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Wolf Creek Golf Resort receivership may cost thousands of dollars to lease holders


Dozens of RV lease holders are worried they may lose tens of thousands of dollars after the Wolf Creek Golf Resort went into receivership.

Sean McGuinness planned to spend his retirement on the green, putting away at the famed Wolf Creek Golf Resort in Ponoka. In 2021, he leased out a lot at the Wolf Creek RV Resort, adjacent to the golf course. He paid $35,000 for a 15-year lease.

“We thought it would be a pretty safe investment because Wolf Creek, and for that matter, the Vold family had been around for over 40 years,” McGuinness said.

However, his investment quickly soured when he was notified the golf resort was going into receivership a year after he signed the paper.

“This was to be a part of our retirement plan, so things really now are up in the air,” he said.

Wolf Creek was placed into receivership on Oct. 13. Five days later, the resort’s president, sent a letter to members.

In the letter, Ryan Vold said, “As many of you already know, I have been trying to find an investor or buyer for Wolf Creek for some time. In fact, on several occasions I felt I had something put together but unfortunately, they all fell thru. Our mortgage company has lost faith in me finding a buyer so they now are taking it into their hands.”

McGuinness said RV lease holders were left in shock.

“Nobody knew anything about that…everybody I’ve talked to that seemed like just out of the blue. Where did that come from?” McGuinness said.

“A lot of the campers are wondering where all the money went. When you look at the last two years, it’s the busiest two years the golf course has had, and then adding in the $1 million the campers contributed, there’s a lot of questions as to what’s happened here.”

McGuinness added he and others were also unaware Wolf Creek and Vold had been sued for nearly $3 million in April by Cobra Mortgage Services.

“Despite that, the tours continued. The sales pitches continued, and other investors, other campers, that were really unsuspecting ended up investing at a stage that really I don’t think anything should have been going on at that point.”

For example, Doug Hassett dipped into his retirement fund and paid $7,500 to extend his lease for another five years in September, only weeks before the resort went into receivership.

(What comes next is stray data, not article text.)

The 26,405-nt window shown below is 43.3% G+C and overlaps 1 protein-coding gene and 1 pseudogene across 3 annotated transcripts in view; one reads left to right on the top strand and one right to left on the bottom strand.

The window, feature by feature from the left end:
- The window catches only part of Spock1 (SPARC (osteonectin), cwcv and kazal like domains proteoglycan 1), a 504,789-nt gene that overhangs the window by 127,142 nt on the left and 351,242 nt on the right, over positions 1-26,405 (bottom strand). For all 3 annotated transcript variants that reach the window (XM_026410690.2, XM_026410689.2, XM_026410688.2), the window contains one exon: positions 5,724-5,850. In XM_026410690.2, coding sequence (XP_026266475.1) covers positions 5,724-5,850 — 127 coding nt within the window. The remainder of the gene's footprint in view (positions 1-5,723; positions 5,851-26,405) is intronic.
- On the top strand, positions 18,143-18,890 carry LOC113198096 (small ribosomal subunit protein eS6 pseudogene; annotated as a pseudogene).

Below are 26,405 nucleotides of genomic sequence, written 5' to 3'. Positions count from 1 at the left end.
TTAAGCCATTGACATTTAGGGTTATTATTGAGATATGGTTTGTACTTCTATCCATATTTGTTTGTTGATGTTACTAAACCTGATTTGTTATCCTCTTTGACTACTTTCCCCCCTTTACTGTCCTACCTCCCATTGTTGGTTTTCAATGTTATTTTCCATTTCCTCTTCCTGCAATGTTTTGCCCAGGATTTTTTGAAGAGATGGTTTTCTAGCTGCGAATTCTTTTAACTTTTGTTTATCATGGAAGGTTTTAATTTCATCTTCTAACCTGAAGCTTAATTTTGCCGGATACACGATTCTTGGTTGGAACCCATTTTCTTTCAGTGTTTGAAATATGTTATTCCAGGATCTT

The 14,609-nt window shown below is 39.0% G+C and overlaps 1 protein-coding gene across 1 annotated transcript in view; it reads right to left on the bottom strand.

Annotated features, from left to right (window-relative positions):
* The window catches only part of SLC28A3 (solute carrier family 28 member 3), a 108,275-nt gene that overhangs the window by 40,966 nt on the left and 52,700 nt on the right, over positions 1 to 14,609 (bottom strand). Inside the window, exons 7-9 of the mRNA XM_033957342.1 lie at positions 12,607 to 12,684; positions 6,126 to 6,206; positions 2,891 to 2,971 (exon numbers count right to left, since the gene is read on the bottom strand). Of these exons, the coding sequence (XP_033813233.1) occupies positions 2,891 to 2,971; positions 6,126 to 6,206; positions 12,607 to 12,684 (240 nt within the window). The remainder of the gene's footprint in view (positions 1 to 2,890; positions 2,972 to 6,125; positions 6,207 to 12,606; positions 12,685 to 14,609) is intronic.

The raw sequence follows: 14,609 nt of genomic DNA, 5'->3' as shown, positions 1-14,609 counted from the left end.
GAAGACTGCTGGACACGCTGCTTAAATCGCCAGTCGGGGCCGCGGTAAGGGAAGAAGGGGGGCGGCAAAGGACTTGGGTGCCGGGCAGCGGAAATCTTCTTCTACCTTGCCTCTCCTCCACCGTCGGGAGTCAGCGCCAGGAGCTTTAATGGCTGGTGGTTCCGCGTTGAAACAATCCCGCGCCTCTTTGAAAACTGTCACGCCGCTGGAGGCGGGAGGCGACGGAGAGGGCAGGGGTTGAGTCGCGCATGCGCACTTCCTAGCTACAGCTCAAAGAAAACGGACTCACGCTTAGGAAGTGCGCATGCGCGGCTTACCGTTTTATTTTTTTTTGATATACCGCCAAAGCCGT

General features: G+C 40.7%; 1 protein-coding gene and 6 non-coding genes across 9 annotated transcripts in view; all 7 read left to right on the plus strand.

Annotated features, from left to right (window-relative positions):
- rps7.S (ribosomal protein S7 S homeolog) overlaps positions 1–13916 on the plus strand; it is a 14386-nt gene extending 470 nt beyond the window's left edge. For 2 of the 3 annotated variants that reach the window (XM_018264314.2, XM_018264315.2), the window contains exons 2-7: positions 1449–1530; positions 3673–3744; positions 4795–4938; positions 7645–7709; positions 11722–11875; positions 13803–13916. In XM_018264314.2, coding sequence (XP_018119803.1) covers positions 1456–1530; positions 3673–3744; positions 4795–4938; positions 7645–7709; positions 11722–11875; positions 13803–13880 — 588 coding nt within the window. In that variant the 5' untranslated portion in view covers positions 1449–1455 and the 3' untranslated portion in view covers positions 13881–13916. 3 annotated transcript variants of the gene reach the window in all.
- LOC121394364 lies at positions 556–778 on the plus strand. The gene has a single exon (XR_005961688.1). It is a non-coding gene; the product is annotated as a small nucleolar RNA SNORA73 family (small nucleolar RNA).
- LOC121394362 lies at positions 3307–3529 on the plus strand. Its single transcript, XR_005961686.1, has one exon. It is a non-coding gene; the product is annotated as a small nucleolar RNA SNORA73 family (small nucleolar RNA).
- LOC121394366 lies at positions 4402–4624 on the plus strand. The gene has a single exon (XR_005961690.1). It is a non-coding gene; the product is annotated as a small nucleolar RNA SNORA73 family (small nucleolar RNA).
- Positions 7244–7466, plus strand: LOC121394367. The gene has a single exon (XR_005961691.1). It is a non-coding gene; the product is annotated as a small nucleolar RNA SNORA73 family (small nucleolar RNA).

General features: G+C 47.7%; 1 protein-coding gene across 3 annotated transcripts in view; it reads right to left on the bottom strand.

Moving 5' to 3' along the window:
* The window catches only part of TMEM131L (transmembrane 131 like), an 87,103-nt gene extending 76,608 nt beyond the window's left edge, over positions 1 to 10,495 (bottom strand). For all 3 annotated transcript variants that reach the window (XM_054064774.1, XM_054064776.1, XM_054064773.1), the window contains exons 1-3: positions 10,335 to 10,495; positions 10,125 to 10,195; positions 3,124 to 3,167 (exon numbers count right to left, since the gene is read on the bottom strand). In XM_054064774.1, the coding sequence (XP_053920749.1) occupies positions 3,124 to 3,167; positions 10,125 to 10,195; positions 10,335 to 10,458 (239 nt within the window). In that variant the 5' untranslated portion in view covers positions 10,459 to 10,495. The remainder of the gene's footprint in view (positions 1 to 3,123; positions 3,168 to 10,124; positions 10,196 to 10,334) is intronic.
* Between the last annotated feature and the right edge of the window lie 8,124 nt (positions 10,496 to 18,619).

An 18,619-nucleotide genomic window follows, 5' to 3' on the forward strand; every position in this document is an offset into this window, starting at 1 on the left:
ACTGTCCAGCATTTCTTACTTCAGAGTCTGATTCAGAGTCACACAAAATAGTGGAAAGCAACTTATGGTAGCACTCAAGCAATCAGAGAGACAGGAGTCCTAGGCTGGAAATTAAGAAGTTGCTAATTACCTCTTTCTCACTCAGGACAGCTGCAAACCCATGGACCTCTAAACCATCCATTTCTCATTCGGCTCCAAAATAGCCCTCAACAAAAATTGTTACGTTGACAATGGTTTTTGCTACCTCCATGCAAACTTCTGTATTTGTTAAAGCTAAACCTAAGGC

“Shock, for sure. I didn’t have any idea. I didn’t see it coming at all,” said Hassett.

The receivership document lists seven organizations as secured creditors, including Cobra Mortgage Services, Ponoka County and Lacombe County. However, McGuinness and Hassett, along with more than 40 other lease holders, are listed as unsecured creditors.

“None of these lease agreements were registered with land titles, and had they been, we would have been listed as secured creditors,” said McGuinness.

“It’s really unfortunate because the campers actually contributed maybe the second largest amount of money, and we’re listed as unsecured creditors, so we’re not guaranteed any money with the sale of Wolf Creek.”

Brad Taylor bought a lease in 2019. He paid $35,000 and an additional $30,000 in improvements to his lot. He considers himself a little lucky because he paid everything up front.

“I know a lot of people that decided to get involved in this, and they actually went out and remortgaged their homes, so that they could buy into these properties,” he said.

Taylor added his attempts of contacting Vold have been fruitless since the receivership notice.

“I tried to get a hold of him, and had no luck whatsoever of getting a hold of him to ask any questions or get any answers at all.”

Vold denied an interview request and asked CTV News Edmonton to contact the receiver MNP.

MNP Vice President Karen Aylward said: “I won’t be providing any specific information or comment at this time, but you’re welcome to visit our website where we post public information related to this engagement as it becomes available.”

McGuinness, Hassett, and Taylor are hoping that the future buyer honours the lease agreements they’ve paid for.

“The bottom line is that the campers didn’t do anything wrong, so we’re hoping for some of these wrongs to be righted in this sale,” said McGuinness. Top Stories

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